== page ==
Please use this identifier to cite or link to this item: http://hdl.handle.net/123456789/2649
Title: WEED SPECIES STRUCTURAL AND FUNCTIONAL COMPOSITION OF OKRA FIELDS AND FIELD PERIPHERY UNDER DIFFERENT MANAGEMENT INTENSITIES ALONG THE RURAL-URBAN GRADIENT OF TWO WEST AFRICAN CITIES
Authors: Stenchly, K.
Lippmann, S.
Waongo, A.
Nyarko, G.
Buerkert, A.
Keywords: Agricultural intensification
Anthropogenic
Plant traits
Sub-Saharan Africa
Weed biodiversity
Issue Date: 2017
Publisher: Elsevier B.V.
Series/Report no.: Vol. 237;
Abstract: In urban and peri-urban agricultural production systems of Sub-Saharan African cities, diverse and functional complex weed communities may help to maintain biodiversity and ecosystem services and therefore indirectly support crop performance. However, effects of agricultural intensification and urbanisation on important weed diversity in the West African region had received so far little attention, although in Burkina Faso and Ghana up to 90 per cent of the population depends on agriculture as a main source of income generation. Hence, our research focussed on the analysis of changes in weed assemblages’ structure and function of okra fields that were cultivated under different management intensities and were embedded into the rural, peri-urban and urban environment of two West African cities: Ouagadougou (Burkina Faso) and Tamale (Ghana). We found a strong relationship between gender and market orientation of okra cultivation. Market orientation of okra farmers was also a major driver in shaping weed species assemblages and led to the development of a distinct weed assemblage in urban areas that even showed higher diversity in weeds’ function. Morphological plant traits (life form, seed properties) were most affected by agricultural practises; distribution pattern of ecological traits (seed dispersal mode, pollination vector) seemed to be influenced additionally by environmental character- istics with less entomophilous but more ornithochorous weed species on okra fields within urban areas. Our results revealed that the management of okra was highly variable and that this variation was influenced by farmers’ socioeconomic background leading to changes in soil properties. These in turn may alter the functional diversity of beneficial weed communities beyond changes in species richness by potentially harming the provisioning of ecosystem services such as pest control and pollination.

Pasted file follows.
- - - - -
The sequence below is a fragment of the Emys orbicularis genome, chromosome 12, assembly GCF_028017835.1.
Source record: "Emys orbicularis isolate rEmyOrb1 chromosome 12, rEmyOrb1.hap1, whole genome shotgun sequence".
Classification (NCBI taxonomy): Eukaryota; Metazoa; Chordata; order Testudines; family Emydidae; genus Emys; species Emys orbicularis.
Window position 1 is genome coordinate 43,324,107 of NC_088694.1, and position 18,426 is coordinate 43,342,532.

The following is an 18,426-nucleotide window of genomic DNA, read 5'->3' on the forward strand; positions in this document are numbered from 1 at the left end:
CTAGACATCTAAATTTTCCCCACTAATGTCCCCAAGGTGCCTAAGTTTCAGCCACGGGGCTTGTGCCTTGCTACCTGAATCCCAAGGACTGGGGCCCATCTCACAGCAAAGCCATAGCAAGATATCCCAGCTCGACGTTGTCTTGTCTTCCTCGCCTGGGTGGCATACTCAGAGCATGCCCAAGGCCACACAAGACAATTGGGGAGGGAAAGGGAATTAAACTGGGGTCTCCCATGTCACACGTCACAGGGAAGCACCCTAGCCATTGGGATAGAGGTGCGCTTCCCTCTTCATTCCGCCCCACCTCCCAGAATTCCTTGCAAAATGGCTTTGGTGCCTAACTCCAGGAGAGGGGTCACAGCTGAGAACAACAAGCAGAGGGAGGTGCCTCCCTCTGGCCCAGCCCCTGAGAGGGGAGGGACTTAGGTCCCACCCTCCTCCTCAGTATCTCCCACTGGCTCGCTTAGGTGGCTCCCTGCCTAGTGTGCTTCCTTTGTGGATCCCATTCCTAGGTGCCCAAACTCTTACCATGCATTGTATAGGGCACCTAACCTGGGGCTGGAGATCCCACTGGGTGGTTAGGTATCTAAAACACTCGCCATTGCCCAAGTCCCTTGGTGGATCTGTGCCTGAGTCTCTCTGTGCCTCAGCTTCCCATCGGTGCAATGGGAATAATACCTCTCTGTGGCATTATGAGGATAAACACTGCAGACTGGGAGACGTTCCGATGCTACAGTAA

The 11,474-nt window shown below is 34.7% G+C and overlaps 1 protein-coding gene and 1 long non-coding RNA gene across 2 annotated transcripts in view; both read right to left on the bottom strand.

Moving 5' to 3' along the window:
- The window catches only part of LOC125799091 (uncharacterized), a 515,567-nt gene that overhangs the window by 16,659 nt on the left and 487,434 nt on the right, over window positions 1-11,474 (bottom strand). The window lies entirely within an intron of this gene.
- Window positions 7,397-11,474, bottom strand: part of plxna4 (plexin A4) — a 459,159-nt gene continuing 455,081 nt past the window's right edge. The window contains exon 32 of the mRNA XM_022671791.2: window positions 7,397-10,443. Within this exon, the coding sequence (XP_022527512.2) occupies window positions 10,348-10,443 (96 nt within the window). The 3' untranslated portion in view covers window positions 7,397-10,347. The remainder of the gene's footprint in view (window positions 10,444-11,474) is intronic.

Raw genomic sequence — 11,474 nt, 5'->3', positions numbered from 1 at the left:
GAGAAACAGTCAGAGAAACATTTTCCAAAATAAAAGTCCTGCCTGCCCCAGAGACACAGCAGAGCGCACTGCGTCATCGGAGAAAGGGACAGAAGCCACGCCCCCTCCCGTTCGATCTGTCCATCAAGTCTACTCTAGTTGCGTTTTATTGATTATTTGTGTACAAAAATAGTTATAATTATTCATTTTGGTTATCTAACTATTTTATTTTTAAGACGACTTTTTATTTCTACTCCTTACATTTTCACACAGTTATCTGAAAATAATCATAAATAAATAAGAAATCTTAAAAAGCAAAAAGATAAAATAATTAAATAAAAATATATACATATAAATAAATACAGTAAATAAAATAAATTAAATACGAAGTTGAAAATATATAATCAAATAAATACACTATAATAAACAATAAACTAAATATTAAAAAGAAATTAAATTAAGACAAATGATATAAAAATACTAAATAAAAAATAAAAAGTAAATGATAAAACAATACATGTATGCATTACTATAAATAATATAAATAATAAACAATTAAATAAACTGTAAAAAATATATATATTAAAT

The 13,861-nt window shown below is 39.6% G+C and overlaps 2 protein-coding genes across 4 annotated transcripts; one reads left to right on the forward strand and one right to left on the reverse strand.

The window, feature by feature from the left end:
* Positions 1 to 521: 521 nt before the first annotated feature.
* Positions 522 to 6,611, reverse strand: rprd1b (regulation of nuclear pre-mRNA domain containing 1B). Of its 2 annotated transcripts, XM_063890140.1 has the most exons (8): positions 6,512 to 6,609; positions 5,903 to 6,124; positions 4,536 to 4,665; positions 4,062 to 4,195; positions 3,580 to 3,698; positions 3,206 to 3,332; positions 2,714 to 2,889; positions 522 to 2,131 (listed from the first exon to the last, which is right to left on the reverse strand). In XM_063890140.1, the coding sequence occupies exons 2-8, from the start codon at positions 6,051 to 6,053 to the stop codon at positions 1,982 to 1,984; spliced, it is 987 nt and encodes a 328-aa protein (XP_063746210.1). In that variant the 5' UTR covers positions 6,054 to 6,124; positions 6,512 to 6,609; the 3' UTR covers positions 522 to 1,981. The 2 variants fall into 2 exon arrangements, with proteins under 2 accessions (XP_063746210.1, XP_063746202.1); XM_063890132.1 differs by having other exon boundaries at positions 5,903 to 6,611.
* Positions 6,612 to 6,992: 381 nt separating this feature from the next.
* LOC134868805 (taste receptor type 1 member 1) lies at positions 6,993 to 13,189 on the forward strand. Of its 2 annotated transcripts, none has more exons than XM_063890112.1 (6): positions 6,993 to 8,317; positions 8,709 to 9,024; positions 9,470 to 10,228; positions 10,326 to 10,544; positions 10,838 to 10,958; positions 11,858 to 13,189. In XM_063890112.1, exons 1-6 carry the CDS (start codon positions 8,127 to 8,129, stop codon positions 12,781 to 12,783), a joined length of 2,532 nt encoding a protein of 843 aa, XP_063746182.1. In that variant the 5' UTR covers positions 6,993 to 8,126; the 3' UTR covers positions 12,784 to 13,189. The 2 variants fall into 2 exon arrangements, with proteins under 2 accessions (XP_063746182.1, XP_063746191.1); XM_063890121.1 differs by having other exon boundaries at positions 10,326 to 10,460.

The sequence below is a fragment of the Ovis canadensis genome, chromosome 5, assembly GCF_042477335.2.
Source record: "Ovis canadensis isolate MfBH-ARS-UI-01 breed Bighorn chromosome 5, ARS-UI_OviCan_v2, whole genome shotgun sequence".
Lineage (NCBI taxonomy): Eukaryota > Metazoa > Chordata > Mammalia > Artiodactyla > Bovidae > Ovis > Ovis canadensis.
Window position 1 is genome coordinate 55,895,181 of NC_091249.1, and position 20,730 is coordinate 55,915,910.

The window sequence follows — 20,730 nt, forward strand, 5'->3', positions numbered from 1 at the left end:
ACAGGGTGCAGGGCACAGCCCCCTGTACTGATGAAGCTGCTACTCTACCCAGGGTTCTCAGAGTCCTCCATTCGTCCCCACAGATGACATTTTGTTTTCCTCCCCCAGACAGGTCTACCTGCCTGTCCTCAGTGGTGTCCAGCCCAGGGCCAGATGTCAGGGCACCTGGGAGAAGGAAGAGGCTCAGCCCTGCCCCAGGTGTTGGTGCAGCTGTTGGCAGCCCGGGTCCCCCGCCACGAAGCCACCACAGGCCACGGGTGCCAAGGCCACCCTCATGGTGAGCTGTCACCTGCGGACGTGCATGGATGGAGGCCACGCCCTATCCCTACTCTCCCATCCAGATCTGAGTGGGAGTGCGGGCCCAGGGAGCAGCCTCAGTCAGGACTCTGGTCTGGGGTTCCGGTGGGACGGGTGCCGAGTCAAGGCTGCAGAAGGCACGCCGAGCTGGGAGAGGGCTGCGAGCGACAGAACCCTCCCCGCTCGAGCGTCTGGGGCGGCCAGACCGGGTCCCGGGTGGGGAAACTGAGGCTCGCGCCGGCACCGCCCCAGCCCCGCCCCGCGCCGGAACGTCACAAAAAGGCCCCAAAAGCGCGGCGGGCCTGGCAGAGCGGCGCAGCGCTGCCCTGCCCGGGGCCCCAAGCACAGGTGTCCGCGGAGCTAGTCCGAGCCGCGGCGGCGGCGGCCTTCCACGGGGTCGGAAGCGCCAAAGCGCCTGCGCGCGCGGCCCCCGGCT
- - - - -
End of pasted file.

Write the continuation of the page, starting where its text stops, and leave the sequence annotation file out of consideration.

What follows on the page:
URI: http://hdl.handle.net/123456789/2649
ISSN: 0167-8809
Appears in Collections:Faculty of Agriculture



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